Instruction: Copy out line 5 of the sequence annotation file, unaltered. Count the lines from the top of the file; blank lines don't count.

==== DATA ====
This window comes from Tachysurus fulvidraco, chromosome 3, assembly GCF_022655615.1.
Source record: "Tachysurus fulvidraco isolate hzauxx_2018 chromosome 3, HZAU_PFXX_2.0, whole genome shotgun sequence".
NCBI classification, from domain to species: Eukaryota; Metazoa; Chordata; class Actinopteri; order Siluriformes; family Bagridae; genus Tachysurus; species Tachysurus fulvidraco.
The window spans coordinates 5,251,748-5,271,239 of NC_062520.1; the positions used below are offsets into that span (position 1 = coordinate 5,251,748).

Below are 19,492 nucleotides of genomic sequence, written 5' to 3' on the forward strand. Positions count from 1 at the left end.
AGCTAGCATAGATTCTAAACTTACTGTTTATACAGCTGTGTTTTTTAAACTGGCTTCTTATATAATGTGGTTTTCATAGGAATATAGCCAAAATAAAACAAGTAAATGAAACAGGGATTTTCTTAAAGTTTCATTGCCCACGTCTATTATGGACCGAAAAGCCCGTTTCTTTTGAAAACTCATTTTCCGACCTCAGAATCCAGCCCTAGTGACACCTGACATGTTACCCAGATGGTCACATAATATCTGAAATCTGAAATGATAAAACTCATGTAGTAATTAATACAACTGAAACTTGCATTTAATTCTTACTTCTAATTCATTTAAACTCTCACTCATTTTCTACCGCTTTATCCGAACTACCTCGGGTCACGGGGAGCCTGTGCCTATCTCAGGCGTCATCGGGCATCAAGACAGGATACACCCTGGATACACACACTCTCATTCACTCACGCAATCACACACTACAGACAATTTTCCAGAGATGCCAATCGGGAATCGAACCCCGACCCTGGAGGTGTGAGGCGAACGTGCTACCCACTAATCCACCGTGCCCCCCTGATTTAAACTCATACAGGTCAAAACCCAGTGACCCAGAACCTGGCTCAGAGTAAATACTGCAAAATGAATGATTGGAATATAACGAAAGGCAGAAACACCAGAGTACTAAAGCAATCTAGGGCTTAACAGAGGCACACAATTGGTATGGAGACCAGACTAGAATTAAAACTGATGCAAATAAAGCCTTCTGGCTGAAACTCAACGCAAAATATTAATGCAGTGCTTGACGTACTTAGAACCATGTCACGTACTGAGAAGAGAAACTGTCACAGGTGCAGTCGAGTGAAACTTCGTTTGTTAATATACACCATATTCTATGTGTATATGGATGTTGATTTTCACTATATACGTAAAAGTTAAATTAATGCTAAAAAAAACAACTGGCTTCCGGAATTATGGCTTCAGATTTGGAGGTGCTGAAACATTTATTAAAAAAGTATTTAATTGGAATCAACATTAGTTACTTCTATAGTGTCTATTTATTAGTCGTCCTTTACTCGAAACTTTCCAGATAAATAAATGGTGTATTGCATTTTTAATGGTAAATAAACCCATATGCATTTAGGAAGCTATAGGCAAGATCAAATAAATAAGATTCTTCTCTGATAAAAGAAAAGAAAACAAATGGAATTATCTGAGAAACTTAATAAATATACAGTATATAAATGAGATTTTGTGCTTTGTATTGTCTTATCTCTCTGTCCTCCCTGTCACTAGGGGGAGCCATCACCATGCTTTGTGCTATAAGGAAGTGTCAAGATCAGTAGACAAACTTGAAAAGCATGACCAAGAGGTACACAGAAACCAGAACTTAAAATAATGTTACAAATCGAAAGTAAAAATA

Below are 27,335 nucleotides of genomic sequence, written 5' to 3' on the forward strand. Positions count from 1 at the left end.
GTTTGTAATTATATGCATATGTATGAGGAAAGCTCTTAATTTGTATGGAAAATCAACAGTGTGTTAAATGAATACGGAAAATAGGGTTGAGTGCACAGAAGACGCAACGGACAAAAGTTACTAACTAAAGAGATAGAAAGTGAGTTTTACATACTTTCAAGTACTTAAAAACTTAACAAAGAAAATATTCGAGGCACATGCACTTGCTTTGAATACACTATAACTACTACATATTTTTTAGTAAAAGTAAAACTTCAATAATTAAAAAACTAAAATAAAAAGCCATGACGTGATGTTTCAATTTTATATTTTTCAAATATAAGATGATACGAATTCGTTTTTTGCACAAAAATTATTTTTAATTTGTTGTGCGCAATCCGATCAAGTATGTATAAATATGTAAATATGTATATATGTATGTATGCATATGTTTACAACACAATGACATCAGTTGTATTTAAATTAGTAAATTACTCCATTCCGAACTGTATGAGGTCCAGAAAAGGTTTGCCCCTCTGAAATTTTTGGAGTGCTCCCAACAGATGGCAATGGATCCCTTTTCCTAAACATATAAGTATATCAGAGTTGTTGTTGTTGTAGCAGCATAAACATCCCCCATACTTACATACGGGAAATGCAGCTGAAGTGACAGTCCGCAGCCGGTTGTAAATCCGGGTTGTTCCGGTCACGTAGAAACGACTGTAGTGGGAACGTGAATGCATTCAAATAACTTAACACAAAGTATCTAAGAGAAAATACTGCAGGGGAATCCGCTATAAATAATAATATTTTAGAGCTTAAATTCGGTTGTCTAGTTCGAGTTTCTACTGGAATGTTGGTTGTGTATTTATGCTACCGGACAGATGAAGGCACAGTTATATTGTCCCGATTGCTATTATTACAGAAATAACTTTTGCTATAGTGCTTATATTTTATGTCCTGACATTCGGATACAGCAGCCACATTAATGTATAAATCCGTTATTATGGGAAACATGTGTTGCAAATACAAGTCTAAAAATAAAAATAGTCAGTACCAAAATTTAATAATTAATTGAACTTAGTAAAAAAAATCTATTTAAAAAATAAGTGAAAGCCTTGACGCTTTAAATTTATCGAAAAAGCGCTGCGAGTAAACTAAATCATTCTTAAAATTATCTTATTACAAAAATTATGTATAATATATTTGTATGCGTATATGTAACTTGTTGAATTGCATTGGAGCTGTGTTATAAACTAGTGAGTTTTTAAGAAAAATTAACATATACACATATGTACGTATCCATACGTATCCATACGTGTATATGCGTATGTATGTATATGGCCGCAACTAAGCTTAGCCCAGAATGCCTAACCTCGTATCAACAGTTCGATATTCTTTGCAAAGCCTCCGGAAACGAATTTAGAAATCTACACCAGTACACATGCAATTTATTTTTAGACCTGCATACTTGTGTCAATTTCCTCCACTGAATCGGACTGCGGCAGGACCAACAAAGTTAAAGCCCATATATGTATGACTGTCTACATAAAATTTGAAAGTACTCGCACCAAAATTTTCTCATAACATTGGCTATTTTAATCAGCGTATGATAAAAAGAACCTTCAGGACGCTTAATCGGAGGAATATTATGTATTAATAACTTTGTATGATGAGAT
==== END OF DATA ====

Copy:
Below are 19,492 nucleotides of genomic sequence, written 5' to 3' on the forward strand. Positions count from 1 at the left end.